You might have heard the term "green infrastructure" bandied about in city and neighborhood design circles. But what is it and how can it benefit Detroit?
That question was at the heart of a a speaker series event
recently hosted by Model D at the Detroit Beer Company
. Representatives from foundations, nonprofits, and the city talked about ways Detroit can harness its potential for green infrastructure—rain gardens, natural swales, tree plantings and more—to manage stormwater and provide a host of benefits
from cleaner air to beautification to climate change mitigation.
We couldn't have been happier with the turnout, venue, and caliber of the panel, who made this sometimes wonkish subject accessible and engaging.
In her opening remarks, Jodee Raines, vice president of programs at the Erb Foundation
, said, "If you're not talking about stormwater management, you're not talking about green infrastructure."
Considering the frequent flooding and aging infrastructure in the city, we understand Raines's concern with this problem. While stormwater management may be the most important issue that needs addressing, the panel showed that green infrastructure can encompass many things.
Here are our four key takeaways from the event.
1. Multiple Detroit organizations are working to make green projects happen
Moderator Rory Neuner of Public Sector Consultants
asked each panelist to describe the most exciting project their organization was working on.
Raines gave special attention to the improvements taking place in Viola Liuzzo Park in northwest Detroit. The park, named for a white civil rights activist, will have bioswales and rainwater collectors installed to reduce runoff and ease pressure on Detroit's sewer system.
The Detroit Water and Sewerage Department
, of which another panelist Palencia Mobley is the deputy director, will help implement these changes. (In fact, there were a number of ways in each our panelists' organizations were coordinating with one another)
Dean Hay, director of green infrastructure for Greening of Detroit
, said it was difficult to choose just one project from his organization, but the possibilities of the Outdoor Education Center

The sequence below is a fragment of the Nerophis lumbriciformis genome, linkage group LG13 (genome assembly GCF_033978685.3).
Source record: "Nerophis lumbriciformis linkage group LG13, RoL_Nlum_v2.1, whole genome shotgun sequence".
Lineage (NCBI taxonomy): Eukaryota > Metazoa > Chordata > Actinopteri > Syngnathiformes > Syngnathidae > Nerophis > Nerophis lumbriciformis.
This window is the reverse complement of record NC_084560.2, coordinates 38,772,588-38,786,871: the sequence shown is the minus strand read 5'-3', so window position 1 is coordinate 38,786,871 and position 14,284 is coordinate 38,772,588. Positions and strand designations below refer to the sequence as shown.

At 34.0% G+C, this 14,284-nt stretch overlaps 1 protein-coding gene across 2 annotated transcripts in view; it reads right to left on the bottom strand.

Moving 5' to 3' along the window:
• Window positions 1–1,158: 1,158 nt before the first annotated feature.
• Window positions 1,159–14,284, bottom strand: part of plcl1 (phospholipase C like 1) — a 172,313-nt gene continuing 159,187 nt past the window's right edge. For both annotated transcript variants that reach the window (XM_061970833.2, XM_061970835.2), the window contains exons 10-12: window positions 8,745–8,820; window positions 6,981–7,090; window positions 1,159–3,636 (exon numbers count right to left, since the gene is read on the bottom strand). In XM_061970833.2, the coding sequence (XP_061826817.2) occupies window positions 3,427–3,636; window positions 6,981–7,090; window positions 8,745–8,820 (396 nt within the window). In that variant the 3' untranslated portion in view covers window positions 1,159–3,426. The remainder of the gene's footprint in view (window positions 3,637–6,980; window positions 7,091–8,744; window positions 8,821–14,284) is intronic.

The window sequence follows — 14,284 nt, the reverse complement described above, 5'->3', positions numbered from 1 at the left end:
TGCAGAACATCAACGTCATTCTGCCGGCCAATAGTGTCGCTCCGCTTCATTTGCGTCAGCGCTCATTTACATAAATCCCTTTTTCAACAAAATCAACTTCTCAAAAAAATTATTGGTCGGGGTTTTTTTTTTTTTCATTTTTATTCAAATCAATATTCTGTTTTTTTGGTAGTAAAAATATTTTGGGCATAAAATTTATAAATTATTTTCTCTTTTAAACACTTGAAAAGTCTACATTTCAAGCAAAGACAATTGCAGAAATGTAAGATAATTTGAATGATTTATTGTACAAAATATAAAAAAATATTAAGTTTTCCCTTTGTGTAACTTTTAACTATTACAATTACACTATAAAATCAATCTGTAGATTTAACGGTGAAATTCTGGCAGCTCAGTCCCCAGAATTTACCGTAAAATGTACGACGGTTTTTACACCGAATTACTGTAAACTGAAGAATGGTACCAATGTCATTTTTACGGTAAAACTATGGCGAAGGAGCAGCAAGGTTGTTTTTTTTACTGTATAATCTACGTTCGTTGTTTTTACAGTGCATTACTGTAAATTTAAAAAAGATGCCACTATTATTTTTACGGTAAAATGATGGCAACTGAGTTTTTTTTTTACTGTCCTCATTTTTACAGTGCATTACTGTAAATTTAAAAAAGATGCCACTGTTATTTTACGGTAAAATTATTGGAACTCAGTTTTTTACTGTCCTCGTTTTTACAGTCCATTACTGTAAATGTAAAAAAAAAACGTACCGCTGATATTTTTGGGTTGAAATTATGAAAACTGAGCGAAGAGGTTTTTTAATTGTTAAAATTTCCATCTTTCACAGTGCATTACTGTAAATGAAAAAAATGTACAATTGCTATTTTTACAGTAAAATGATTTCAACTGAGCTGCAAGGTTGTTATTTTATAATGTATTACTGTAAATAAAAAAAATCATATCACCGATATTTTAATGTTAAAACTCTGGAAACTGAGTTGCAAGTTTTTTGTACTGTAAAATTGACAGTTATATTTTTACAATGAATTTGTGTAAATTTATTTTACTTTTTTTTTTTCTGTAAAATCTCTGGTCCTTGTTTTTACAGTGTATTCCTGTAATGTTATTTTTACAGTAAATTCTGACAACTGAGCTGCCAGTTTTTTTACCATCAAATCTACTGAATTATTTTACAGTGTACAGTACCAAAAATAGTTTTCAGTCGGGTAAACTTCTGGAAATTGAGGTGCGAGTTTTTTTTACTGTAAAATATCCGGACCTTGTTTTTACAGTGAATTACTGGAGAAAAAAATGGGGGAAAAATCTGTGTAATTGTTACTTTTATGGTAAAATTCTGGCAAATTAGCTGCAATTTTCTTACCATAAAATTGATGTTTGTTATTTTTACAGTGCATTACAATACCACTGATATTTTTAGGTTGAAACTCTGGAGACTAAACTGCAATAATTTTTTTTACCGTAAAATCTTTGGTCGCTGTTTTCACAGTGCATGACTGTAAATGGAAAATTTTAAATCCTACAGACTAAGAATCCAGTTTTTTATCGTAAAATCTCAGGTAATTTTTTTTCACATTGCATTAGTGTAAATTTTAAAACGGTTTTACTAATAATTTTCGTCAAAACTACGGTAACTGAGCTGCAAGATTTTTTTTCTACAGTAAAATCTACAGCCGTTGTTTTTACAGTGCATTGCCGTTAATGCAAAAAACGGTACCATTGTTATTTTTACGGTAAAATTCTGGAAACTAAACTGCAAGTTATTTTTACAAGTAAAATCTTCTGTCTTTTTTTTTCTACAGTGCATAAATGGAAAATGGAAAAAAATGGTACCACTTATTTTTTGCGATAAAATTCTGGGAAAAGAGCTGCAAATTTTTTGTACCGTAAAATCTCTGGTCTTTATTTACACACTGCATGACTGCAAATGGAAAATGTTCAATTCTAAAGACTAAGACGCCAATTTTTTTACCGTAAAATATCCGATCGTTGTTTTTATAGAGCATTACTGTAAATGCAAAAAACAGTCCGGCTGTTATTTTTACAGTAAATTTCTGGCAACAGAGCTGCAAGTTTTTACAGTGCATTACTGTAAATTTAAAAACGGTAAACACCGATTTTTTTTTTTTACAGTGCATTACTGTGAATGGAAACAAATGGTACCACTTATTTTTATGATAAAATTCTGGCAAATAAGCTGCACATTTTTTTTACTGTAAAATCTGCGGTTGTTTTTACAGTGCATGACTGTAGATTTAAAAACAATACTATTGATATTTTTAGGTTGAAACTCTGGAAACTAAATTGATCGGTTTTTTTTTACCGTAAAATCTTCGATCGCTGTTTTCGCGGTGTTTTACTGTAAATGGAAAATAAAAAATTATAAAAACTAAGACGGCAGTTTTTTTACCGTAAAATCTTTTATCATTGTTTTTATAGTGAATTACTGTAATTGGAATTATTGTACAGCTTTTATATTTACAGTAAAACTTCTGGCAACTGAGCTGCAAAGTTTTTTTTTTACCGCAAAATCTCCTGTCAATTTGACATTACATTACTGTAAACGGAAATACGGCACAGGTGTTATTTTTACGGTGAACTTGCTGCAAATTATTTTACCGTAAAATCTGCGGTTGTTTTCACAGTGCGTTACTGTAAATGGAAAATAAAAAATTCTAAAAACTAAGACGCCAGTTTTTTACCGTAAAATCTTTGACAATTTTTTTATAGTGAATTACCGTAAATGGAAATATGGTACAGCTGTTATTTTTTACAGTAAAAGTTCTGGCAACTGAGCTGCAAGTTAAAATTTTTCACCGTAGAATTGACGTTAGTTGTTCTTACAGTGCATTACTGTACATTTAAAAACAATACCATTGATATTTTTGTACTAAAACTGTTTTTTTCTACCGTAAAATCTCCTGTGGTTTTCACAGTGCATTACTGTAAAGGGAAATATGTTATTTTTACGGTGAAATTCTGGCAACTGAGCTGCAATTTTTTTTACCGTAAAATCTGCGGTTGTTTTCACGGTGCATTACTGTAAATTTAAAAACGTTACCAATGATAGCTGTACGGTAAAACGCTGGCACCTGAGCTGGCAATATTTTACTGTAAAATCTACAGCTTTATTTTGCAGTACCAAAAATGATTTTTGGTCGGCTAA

in northeast Detroit's Osborn neighborhood were uniquely exciting. Through maintaining a natural ecosystem, the grounds will give kids access to wildlife education and outdoor activities.
Ritchie Harrison, community development planner at the Detroit Riverfront Conservancy
, says they're working on a plans to continue developing the west riverfront. If it's anything like the east, we welcome those developments.
2. Green infrastructure's time has come
Until recently, green infrastructure hasn't been a major point of emphasis for Detroiters. But that's changing. The Erb Family Foundation was founded in 2008 and now funds many of the projects discussed at the panel.
Harrison believes the moment to pursue green infrastructure initiatives is now, and might have delivered the quote of the night. "The conversation has changed," he said. "Today we're talking about green spaces whereas we weren't a decade ago. There's a unique opportunity to think about the nature and ecology of our city."
3. It's easy being green
Essentially all infrastructure can be green. Some planners see possibilities in often overlooked components of our infrastructure. Freeways, parking garages, even stops along the M-1 rail can incorporate green features.
Cari Easterday-Kar, chief financial officer of Midtown, Inc.
, talked about how alleys can play a crucial role in making our cities greener and better insulated from extreme weather. The quintessential example of this is the "green alley
" next to the Green Garage
, a business incubator and coworking space in Midtown (check out Model D's article
on the Green Garage). The alley has permeable pavers and native plants that help absorb rainwater. And unlike many other alleys, it's pleasant to walk through.
Easterday-Kar said there's currently five green alleys in Midtown, which her organization has helped bring to fruition, with two more on the way.
4. Detroit's flat terrain is a challenge
There is one major, natural factor working against Detroit, according to Mobley: our city is flat. This means water doesn't collect in any obvious troublesome spots where the city can direct resources, but is instead spread out. Therefore, we need to be especially conscientious about being green.
But if this panel is any indication, Detroit seems up to the challenge.
"It may sound corny," said Mobley, "but it's our mission to be the greenest city in America."